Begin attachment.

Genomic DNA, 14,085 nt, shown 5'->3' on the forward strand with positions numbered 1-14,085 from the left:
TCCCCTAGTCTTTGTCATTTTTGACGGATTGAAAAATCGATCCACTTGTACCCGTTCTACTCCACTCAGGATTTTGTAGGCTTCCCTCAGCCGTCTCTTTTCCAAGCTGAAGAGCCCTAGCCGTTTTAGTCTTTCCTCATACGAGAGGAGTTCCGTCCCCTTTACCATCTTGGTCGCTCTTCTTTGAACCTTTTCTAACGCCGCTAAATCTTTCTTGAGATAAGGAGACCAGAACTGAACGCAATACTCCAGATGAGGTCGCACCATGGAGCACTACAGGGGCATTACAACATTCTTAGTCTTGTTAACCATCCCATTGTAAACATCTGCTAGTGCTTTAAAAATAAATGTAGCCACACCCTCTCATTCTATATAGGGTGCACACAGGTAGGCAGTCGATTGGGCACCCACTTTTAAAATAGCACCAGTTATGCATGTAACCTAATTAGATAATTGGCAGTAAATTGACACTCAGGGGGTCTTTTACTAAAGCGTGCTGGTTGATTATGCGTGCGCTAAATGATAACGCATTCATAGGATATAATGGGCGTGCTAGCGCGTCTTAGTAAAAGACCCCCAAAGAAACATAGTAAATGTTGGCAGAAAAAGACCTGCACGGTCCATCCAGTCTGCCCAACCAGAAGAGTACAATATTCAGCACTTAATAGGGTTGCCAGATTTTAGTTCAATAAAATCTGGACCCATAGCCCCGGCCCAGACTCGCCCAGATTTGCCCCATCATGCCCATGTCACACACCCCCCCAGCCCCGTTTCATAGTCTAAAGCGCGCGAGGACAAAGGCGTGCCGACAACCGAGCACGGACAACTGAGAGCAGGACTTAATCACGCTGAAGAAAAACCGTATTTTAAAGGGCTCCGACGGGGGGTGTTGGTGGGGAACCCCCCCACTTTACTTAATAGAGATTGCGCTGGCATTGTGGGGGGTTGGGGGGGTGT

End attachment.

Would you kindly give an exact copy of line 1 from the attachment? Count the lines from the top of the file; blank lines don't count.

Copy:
Genomic DNA, 14,085 nt, shown 5'->3' on the forward strand with positions numbered 1-14,085 from the left: